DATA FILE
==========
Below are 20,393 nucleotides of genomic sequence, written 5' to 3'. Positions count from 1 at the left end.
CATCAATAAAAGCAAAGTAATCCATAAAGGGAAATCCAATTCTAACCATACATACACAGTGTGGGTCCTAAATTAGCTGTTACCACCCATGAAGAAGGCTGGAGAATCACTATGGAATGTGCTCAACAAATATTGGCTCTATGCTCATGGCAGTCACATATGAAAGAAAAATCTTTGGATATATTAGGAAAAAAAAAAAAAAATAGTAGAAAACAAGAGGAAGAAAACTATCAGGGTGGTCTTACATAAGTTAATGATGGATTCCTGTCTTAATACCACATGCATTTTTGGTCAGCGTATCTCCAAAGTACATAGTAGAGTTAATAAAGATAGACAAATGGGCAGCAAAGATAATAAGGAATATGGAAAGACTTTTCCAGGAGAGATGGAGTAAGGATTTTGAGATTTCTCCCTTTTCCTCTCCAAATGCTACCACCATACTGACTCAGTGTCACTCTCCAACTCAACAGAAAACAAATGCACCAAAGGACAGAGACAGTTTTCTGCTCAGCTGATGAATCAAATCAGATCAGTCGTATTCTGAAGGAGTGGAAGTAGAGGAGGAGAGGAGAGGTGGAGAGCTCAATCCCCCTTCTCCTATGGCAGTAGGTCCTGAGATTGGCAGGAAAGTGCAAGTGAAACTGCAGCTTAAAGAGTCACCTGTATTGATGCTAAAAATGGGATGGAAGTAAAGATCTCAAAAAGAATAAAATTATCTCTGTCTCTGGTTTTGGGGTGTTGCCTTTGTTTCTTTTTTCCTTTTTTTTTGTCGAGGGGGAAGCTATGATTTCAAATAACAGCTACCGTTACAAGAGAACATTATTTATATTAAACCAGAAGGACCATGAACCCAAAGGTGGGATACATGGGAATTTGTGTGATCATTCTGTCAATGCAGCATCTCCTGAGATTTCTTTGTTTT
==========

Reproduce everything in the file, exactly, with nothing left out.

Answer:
Below are 20,393 nucleotides of genomic sequence, written 5' to 3'. Positions count from 1 at the left end.
CATCAATAAAAGCAAAGTAATCCATAAAGGGAAATCCAATTCTAACCATACATACACAGTGTGGGTCCTAAATTAGCTGTTACCACCCATGAAGAAGGCTGGAGAATCACTATGGAATGTGCTCAACAAATATTGGCTCTATGCTCATGGCAGTCACATATGAAAGAAAAATCTTTGGATATATTAGGAAAAAAAAAAAAAAATAGTAGAAAACAAGAGGAAGAAAACTATCAGGGTGGTCTTACATAAGTTAATGATGGATTCCTGTCTTAATACCACATGCATTTTTGGTCAGCGTATCTCCAAAGTACATAGTAGAGTTAATAAAGATAGACAAATGGGCAGCAAAGATAATAAGGAATATGGAAAGACTTTTCCAGGAGAGATGGAGTAAGGATTTTGAGATTTCTCCCTTTTCCTCTCCAAATGCTACCACCATACTGACTCAGTGTCACTCTCCAACTCAACAGAAAACAAATGCACCAAAGGACAGAGACAGTTTTCTGCTCAGCTGATGAATCAAATCAGATCAGTCGTATTCTGAAGGAGTGGAAGTAGAGGAGGAGAGGAGAGGTGGAGAGCTCAATCCCCCTTCTCCTATGGCAGTAGGTCCTGAGATTGGCAGGAAAGTGCAAGTGAAACTGCAGCTTAAAGAGTCACCTGTATTGATGCTAAAAATGGGATGGAAGTAAAGATCTCAAAAAGAATAAAATTATCTCTGTCTCTGGTTTTGGGGTGTTGCCTTTGTTTCTTTTTTCCTTTTTTTTTGTCGAGGGGGAAGCTATGATTTCAAATAACAGCTACCGTTACAAGAGAACATTATTTATATTAAACCAGAAGGACCATGAACCCAAAGGTGGGATACATGGGAATTTGTGTGATCATTCTGTCAATGCAGCATCTCCTGAGATTTCTTTGTTTT